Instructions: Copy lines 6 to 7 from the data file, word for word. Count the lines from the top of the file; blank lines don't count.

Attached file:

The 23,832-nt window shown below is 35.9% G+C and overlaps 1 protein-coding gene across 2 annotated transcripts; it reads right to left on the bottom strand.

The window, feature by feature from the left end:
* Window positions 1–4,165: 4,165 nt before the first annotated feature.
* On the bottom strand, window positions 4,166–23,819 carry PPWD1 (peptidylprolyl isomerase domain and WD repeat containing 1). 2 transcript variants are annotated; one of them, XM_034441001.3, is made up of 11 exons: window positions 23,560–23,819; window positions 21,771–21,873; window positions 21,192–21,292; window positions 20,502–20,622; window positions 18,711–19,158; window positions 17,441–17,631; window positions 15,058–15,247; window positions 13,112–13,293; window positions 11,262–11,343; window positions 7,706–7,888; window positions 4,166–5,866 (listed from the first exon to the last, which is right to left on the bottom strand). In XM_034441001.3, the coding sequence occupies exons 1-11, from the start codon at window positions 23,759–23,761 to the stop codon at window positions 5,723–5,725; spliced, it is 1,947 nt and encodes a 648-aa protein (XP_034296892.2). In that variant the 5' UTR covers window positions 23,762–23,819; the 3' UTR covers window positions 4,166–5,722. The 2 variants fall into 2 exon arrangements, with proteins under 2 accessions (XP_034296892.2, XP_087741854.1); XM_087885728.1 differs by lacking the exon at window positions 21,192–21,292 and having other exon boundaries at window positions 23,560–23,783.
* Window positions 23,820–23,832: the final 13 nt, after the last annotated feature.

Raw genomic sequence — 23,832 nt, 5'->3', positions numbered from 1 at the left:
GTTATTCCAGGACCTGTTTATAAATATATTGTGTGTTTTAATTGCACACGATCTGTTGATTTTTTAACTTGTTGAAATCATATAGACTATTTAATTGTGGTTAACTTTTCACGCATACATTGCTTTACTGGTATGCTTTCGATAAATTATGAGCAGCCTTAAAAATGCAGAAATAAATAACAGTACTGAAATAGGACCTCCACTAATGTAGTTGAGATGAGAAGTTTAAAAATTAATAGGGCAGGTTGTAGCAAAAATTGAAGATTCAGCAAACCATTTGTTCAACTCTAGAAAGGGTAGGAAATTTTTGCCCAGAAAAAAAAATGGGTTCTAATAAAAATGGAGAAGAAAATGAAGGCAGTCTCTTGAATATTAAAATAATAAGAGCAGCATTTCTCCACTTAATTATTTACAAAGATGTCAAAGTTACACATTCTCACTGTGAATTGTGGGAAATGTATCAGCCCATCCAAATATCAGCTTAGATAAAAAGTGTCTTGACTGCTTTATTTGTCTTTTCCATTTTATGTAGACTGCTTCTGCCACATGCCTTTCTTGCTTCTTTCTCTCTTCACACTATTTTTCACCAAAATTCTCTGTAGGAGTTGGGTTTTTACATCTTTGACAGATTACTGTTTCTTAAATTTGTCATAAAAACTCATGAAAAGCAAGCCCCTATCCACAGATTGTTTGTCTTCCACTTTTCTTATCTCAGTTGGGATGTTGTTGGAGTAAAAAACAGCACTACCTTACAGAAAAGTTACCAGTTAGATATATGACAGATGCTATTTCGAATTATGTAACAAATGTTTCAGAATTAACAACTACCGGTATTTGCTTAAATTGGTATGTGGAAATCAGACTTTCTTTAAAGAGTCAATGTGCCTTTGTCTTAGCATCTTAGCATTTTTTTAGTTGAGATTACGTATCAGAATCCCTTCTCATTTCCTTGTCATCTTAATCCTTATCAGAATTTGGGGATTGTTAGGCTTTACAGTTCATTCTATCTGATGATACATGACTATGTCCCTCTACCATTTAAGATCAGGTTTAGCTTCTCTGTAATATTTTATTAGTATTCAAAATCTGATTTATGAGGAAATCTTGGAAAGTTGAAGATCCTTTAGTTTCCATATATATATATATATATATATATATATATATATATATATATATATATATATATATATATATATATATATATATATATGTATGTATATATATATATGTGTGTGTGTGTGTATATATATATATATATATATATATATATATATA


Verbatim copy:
Raw genomic sequence — 23,832 nt, 5'->3', positions numbered from 1 at the left:
GTTATTCCAGGACCTGTTTATAAATATATTGTGTGTTTTAATTGCACACGATCTGTTGATTTTTTAACTTGTTGAAATCATATAGACTATTTAATTGTGGTTAACTTTTCACGCATACATTGCTTTACTGGTATGCTTTCGATAAATTATGAGCAGCCTTAAAAATGCAGAAATAAATAACAGTACTGAAATAGGACCTCCACTAATGTAGTTGAGATGAGAAGTTTAAAAATTAATAGGGCAGGTTGTAGCAAAAATTGAAGATTCAGCAAACCATTTGTTCAACTCTAGAAAGGGTAGGAAATTTTTGCCCAGAAAAAAAAATGGGTTCTAATAAAAATGGAGAAGAAAATGAAGGCAGTCTCTTGAATATTAAAATAATAAGAGCAGCATTTCTCCACTTAATTATTTACAAAGATGTCAAAGTTACACATTCTCACTGTGAATTGTGGGAAATGTATCAGCCCATCCAAATATCAGCTTAGATAAAAAGTGTCTTGACTGCTTTATTTGTCTTTTCCATTTTATGTAGACTGCTTCTGCCACATGCCTTTCTTGCTTCTTTCTCTCTTCACACTATTTTTCACCAAAATTCTCTGTAGGAGTTGGGTTTTTACATCTTTGACAGATTACTGTTTCTTAAATTTGTCATAAAAACTCATGAAAAGCAAGCCCCTATCCACAGATTGTTTGTCTTCCACTTTTCTTATCTCAGTTGGGATGTTGTTGGAGTAAAAAACAGCACTACCTTACAGAAAAGTTACCAGTTAGATATATGACAGATGCTATTTCGAATTATGTAACAAATGTTTCAGAATTAACAACTACCGGTATTTGCTTAAATTGGTATGTGGAAATCAGACTTTCTTTAAAGAGTCAATGTGCCTTTGTCTTAGCATCTTAGCATTTTTTTAGTTGAGATTACGTATCAGAATCCCTTCTCATTTCCTTGTCATCTTAATCCTTATCAGAATTTGGGGATTGTTAGGCTTTACAGTTCATTCTATCTGATGATACATGACTATGTCCCTCTACCATTTAAGATCAGGTTTAGCTTCTCTGTAATATTTTATTAGTATTCAAAATCTGATTTATGAGGAAATCTTGGAAAGTTGAAGATCCTTTAGTTTCCATATATATATATATATATATATATATATATATATATATATATATATATATATATATATATATATATATATATATATATGTATGTATATATATATATGTGTGTGTGTGTGTATATATATATATATATATATATATATATATATA